|An oxygen molecule (yellow, top right) splits when encountering a vacancy on a titanium oxide surface. One atom fills the vacancy and the other can move a couple of spaces away (bottom right). Click to enlarge.|
Researchers at the Pacific Northwest National Laboratory (PNNL) found unanticipated transient mobility of oxygen atoms disassociated by a titanium dioxide catalyst. While one of the two atoms of an oxygen molecule severed by the catalyst planted itself at the vacancy at the site of disassociation, the other moved away to bond at a neighboring site as an adatom—(“adsorbed atom”), an atom adsorbed on a surface that can migrate over the surface.
Researchers have yet to determine if this short-lived extra mobility plays a role in chemical reactions, but understanding the basic chemistry might be important in processes that break down pollutants or split water to generate hydrogen.
It is unique that one atom stays in place and the other one is mobile and probably gets most of the energy.—Igor Lyubinetsky, Environmental Molecular Sciences Laboratory, PNNL
The work will be published as the cover article in the Journal of Physical Chemistry C on 21 February 2008, and previously appeared online 5 January 2008.
Previous research has revealed much about how oxygen molecules interact with metals. For example, when molecular oxygen (O2) hits a platinum surface, the platinum helps split the molecule apart and each oxygen atom moves over the surface in opposite directions, eventually sticking to the metal. Chemists call the pumped up atoms “hot” because the extra energy released by the breaking and reforming bonds gives the atoms their boost.
Titanium dioxide is not only a popular catalyst, but it also serves as a great model oxide to study basic chemistry. PNNL scientists, led by Lyubinetsky, wanted to know if molecular oxygen behaved on titanium dioxide the way it behaves on metals such as platinum.
The team started with a slice of titanium oxide crystal, oriented so that titanium and oxygen atoms line up on the surface in alternating strips, forming grooves of titanium troughs between oxygen rows. By heating the sample, the team created imperfections on the surface, or spots where an oxygen atom vacated its row. Using scanning tunneling microscopy, the researchers found that molecular oxygen only broke apart when it encountered a vacancy, indicating that oxygen molecules bounce along flawless titanium oxide surfaces and don’t react, as expected from previous results.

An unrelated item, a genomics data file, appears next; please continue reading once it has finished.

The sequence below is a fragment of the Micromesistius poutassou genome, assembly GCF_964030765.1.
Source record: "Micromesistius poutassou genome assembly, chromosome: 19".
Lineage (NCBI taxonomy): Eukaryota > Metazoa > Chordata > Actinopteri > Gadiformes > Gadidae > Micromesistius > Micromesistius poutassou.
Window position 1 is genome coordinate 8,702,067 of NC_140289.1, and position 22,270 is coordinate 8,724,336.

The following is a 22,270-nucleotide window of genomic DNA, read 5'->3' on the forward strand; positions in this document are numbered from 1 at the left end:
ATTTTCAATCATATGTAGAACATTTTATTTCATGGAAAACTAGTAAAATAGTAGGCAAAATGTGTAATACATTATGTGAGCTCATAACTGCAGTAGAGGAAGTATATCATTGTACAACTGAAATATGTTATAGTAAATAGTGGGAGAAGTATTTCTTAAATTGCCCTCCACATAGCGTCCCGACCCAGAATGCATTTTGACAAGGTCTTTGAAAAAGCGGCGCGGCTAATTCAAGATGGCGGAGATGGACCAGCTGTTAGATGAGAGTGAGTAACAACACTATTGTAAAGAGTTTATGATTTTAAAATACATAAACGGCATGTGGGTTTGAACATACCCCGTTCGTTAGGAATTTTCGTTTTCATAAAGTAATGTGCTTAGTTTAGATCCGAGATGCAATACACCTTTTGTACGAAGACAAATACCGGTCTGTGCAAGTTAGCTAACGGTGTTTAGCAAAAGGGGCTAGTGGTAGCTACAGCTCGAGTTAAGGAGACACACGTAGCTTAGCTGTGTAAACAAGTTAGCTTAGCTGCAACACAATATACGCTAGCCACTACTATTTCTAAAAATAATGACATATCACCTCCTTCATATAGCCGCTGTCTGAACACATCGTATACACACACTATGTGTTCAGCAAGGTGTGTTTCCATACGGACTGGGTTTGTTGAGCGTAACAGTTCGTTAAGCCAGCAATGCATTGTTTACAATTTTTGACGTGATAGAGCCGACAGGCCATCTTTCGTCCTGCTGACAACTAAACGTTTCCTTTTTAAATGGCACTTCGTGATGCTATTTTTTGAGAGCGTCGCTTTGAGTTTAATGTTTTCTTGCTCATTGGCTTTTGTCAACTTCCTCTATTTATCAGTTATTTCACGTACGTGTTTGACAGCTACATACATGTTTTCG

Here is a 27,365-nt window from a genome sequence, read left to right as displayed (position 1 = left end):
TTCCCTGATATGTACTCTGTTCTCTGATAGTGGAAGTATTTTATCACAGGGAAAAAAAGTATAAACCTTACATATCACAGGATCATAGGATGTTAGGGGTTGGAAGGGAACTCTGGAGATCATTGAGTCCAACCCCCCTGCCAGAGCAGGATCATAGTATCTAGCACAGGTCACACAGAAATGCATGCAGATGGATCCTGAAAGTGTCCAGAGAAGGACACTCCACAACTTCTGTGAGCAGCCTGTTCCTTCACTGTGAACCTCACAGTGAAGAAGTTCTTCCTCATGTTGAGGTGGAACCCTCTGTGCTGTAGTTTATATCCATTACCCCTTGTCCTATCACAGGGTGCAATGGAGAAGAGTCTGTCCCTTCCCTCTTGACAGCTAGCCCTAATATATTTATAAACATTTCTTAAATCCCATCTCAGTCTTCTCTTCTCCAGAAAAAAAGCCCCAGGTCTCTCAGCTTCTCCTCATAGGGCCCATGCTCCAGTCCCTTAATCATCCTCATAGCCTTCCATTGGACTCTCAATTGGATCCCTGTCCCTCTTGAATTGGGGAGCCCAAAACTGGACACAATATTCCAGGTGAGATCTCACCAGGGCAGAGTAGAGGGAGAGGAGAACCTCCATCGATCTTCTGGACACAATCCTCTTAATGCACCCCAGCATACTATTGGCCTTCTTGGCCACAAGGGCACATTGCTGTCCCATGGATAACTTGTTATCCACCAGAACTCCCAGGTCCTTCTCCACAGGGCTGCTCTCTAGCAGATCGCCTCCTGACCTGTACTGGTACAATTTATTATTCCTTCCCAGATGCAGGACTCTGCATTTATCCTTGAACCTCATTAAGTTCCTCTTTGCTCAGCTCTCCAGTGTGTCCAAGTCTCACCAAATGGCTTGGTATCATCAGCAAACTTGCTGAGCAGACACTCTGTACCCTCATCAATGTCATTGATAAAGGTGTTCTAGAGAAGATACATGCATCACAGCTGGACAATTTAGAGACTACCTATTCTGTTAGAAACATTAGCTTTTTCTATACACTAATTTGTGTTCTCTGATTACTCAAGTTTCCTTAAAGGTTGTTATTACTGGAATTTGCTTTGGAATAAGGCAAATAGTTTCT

The team also expected one of the atoms to make the vacancy its home, and the second to situate itself right next to its former partner. Instead, the chemists found that the second oxygen behaved like a hot atom and was free to move one or two crystal lattice spaces away. Out of 110 molecules the team counted, more than three quarters of the hot atoms hopped one or two spaces away before becoming mired on the surface.
This is one of the first time chemists have looked at oxygen on metal oxides at the atomic level, and this finding was unexpected.—Igor Lyubinetsky
A migrating atom requires energy to propel it, so the researchers explored how a splitting oxygen molecule divvied up its energetic resources. The team found that a free oxygen atom at room temperature (about 20° C or 68° F) is virtually immobile on a titanium oxide surface. However, previous calculations have suggested that the energy is released from the rearrangement of the bond—from within the oxygen molecule and between the oxygen atom and titanium surface—and the team has concluded this might be the source of the hot atom’s burst after its partner anchored itself in the vacancy: the calculated energy was about two to three times that required to get an immobilized oxygen unstuck. Lyubinetsky postulates that the hot oxygen atom uses this energy to move around on the titanium oxide surface.
The scientists are trying to better understand the mechanism because it might be significant in basic catalytic chemistry. The chemical event could, for example, be affected by the extra energy the oxygen atom possesses. The effect might also play into whether surface oxygen atoms interfere with the chemistry between the catalyst and other reagents.
This finding may be important in surface reactivity. We don’t know yet.—Igor Lyubinetsky
Y. Du, Z. Dohnalek, and I. Lyubinetsky, Transient Mobility of Oxygen Adatoms upon O2 Dissociation on Reduced TiO2(110), J. Phys. Chem. C, 2008, 10.1021/jp077677u. Published online 5 January 2008; print 21 February 2008